I'm trying to see how the publisher actually contributes anything. Once authors are already doing the social media thing, purchasing their own domains, building their own websites, watching their own metrics, etc. Once authors are already doing this (and who isn't, these days?) then of what benefit publishers?

Anonymous said...

As per this current dialogue about the seismic changes in the publishing model, there's a really good article on Kevin Kelly's blog, the techium, about how informations "wants" to be free.

Monthes after I posted my comment, there was a much better response Prokofy Neva on February 29, 2008 at 9:25 PM

Anonymous said...

techium link is:


/better_than_fre said...

Great post Michael,

I wonder how this role would sit into a publisher without creating enormous trouble. After all it would require someone who is in a relatively junior role have a lot of control over communication with the outside world. Personally I think that would be great, but some of the companies I know would balk at the idea!

That said, I think the people over at Harper Studio are making hay with this role right now. Their tweeting & Blogging certainly seems to have attracted a lot of attention!


PersonaNonData said...


Thanks for the note. I don’t disagree that anything like this change will cause difficulty and I have mentioned before that I think publishers really need to establish something out side the mainstream of what they do in order to create something really different. Nothing short of that will break the mold. On the other hand over time - who knows say 10 yrs – functions will migrate and coalesce; which is the natural order of things. Unfortunately, I don’t believe the larger publishers have the luxury of time. In five years, when an established author at big publisher A looks out and sees a publisher with the type of interactive, involved, social program (most of which I can’t even imagine today) they are going to be jealous. That environment is going to look like fun! They are going to want to be a part of that. Perhaps more demanding, but also commensurate with reward. It won’t necessarily be a discussion around what amount of guarantee are you going to give me but it could be about what services, support, engagement, etc. am I (author) going to get that is going to help me build my brand, help me sell more content and importantly give me more professional satisfaction.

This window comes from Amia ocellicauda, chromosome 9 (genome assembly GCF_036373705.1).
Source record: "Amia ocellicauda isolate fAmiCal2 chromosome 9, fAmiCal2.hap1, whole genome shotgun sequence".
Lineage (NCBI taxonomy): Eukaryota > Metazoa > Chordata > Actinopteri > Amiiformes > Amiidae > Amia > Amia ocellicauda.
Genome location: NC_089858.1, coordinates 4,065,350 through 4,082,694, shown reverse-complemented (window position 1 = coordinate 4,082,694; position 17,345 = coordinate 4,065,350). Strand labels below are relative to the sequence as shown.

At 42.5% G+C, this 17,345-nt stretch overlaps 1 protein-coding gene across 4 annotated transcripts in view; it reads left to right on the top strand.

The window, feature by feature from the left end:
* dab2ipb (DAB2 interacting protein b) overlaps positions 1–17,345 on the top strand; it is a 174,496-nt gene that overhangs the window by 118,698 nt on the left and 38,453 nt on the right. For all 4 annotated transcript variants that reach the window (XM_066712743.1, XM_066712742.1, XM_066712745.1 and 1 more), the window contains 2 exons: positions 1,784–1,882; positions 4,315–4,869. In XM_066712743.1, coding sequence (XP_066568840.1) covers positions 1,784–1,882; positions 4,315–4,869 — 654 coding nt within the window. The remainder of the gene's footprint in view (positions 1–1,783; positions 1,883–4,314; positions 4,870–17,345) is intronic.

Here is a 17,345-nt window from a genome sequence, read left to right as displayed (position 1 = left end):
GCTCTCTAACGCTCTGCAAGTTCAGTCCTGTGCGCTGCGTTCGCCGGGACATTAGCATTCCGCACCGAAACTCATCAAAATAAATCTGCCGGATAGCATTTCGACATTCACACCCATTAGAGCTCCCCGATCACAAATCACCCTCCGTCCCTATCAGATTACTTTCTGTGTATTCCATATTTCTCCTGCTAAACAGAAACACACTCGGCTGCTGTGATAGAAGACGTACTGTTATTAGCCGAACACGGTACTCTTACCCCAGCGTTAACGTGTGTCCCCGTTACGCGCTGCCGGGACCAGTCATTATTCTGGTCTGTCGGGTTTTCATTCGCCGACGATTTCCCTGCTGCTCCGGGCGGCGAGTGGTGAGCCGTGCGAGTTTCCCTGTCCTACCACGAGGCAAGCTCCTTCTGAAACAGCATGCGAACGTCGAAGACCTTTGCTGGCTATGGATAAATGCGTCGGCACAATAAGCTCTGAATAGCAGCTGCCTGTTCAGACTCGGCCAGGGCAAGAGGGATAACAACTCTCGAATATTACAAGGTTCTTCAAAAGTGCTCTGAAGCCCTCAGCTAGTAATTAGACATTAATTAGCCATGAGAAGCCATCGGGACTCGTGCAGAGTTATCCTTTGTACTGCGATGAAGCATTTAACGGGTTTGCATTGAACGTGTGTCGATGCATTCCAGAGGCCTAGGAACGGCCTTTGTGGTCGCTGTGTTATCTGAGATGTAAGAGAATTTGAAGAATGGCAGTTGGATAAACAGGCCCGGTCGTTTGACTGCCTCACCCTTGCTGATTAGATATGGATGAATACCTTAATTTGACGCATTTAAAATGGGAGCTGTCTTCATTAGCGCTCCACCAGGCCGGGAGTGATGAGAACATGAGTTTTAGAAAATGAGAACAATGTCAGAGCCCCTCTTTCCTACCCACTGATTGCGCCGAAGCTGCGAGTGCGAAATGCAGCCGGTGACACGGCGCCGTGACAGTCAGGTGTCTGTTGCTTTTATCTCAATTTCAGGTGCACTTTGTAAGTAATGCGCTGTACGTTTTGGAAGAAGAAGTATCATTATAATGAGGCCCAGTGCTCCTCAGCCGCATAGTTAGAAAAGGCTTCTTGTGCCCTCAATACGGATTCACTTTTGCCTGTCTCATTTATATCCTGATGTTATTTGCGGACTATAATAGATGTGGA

So Big publisher A should look out.

myebook said...

Very interesting article.
Everything you mentioned is already here in the form of the newly launched platform
When these guys get noticed, the rest of the industry will have to pay attention.
A well rounded and presented publishing platform.
A very nice example of what's available:

David H. Burton said...

I just wrote about this (and referred back to this post) at my own blog.

"In five years, when an established author at big publisher A looks out and sees a publisher with the type of interactive, involved, social program (most of which I can’t even imagine today) they are going to be jealous." I think Google Wave might help move things along this direction.

It's very exciting!

Guy LeCharles Gonzalez said...

While I fundamentally agree with your premise here, I balk a bit at the emphasis on digital. It's not really about the format -- print, digital or whatever comes next -- as much as it's about the reader, putting THEM back at the center of the discussion, and allowing them to interact with the content via whichever channels they prefer. That shift will require a major shift in business model and job responsibilities, not unlike what's happening in the magazine world.

There were some interesting comments at BEA that covered similar territory, and I'm hoping to pull my own thoughts together once I'm done with my current magazine content series.

Thanks for the provocation!

Maria Schneider said...

I agree with Thom. I fail to see what publishers are bringing to the party if this is the new model. Many writers are handling the digital realm quite well without assistance.